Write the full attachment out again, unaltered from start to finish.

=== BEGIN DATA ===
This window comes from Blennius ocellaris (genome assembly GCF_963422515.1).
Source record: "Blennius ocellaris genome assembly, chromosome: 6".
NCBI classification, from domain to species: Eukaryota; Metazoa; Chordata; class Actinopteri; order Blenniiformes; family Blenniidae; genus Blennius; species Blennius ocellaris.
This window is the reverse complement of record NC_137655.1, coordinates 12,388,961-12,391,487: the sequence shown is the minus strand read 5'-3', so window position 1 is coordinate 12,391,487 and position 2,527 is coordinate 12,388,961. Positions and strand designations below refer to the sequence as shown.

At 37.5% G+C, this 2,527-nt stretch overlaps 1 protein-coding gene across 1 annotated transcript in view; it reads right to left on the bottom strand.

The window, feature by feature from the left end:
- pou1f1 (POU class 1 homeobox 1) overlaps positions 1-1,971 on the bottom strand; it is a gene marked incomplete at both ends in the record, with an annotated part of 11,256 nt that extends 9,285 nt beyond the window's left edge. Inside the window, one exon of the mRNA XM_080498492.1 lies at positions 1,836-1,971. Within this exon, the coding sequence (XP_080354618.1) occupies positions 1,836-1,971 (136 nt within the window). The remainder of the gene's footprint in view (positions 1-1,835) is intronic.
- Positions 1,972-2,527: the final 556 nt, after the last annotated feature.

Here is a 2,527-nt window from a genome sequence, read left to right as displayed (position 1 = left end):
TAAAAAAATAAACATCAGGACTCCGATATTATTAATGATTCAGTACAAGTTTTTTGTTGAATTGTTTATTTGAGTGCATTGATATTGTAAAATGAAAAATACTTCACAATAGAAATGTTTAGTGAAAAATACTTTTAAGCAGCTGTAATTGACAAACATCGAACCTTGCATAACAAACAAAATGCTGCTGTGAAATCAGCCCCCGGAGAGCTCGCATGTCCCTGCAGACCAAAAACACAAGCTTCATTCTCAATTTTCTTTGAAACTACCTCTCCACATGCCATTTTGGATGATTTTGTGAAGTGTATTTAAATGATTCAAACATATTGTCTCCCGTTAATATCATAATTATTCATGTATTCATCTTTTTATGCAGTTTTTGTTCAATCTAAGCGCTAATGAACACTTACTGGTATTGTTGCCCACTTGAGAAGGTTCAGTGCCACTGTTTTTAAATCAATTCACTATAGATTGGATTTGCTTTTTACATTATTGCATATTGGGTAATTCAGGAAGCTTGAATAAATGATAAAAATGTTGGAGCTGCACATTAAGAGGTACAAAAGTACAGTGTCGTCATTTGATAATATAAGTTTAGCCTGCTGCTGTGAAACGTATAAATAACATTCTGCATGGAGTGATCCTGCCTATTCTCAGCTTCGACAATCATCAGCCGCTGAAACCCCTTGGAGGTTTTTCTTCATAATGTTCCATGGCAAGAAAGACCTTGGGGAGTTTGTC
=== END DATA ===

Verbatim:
This window comes from Blennius ocellaris (genome assembly GCF_963422515.1).
Source record: "Blennius ocellaris genome assembly, chromosome: 6".
NCBI classification, from domain to species: Eukaryota; Metazoa; Chordata; class Actinopteri; order Blenniiformes; family Blenniidae; genus Blennius; species Blennius ocellaris.
This window is the reverse complement of record NC_137655.1, coordinates 12,388,961-12,391,487: the sequence shown is the minus strand read 5'-3', so window position 1 is coordinate 12,391,487 and position 2,527 is coordinate 12,388,961. Positions and strand designations below refer to the sequence as shown.

At 37.5% G+C, this 2,527-nt stretch overlaps 1 protein-coding gene across 1 annotated transcript in view; it reads right to left on the bottom strand.

The window, feature by feature from the left end:
- pou1f1 (POU class 1 homeobox 1) overlaps positions 1-1,971 on the bottom strand; it is a gene marked incomplete at both ends in the record, with an annotated part of 11,256 nt that extends 9,285 nt beyond the window's left edge. Inside the window, one exon of the mRNA XM_080498492.1 lies at positions 1,836-1,971. Within this exon, the coding sequence (XP_080354618.1) occupies positions 1,836-1,971 (136 nt within the window). The remainder of the gene's footprint in view (positions 1-1,835) is intronic.
- Positions 1,972-2,527: the final 556 nt, after the last annotated feature.

Here is a 2,527-nt window from a genome sequence, read left to right as displayed (position 1 = left end):
TAAAAAAATAAACATCAGGACTCCGATATTATTAATGATTCAGTACAAGTTTTTTGTTGAATTGTTTATTTGAGTGCATTGATATTGTAAAATGAAAAATACTTCACAATAGAAATGTTTAGTGAAAAATACTTTTAAGCAGCTGTAATTGACAAACATCGAACCTTGCATAACAAACAAAATGCTGCTGTGAAATCAGCCCCCGGAGAGCTCGCATGTCCCTGCAGACCAAAAACACAAGCTTCATTCTCAATTTTCTTTGAAACTACCTCTCCACATGCCATTTTGGATGATTTTGTGAAGTGTATTTAAATGATTCAAACATATTGTCTCCCGTTAATATCATAATTATTCATGTATTCATCTTTTTATGCAGTTTTTGTTCAATCTAAGCGCTAATGAACACTTACTGGTATTGTTGCCCACTTGAGAAGGTTCAGTGCCACTGTTTTTAAATCAATTCACTATAGATTGGATTTGCTTTTTACATTATTGCATATTGGGTAATTCAGGAAGCTTGAATAAATGATAAAAATGTTGGAGCTGCACATTAAGAGGTACAAAAGTACAGTGTCGTCATTTGATAATATAAGTTTAGCCTGCTGCTGTGAAACGTATAAATAACATTCTGCATGGAGTGATCCTGCCTATTCTCAGCTTCGACAATCATCAGCCGCTGAAACCCCTTGGAGGTTTTTCTTCATAATGTTCCATGGCAAGAAAGACCTTGGGGAGTTTGTC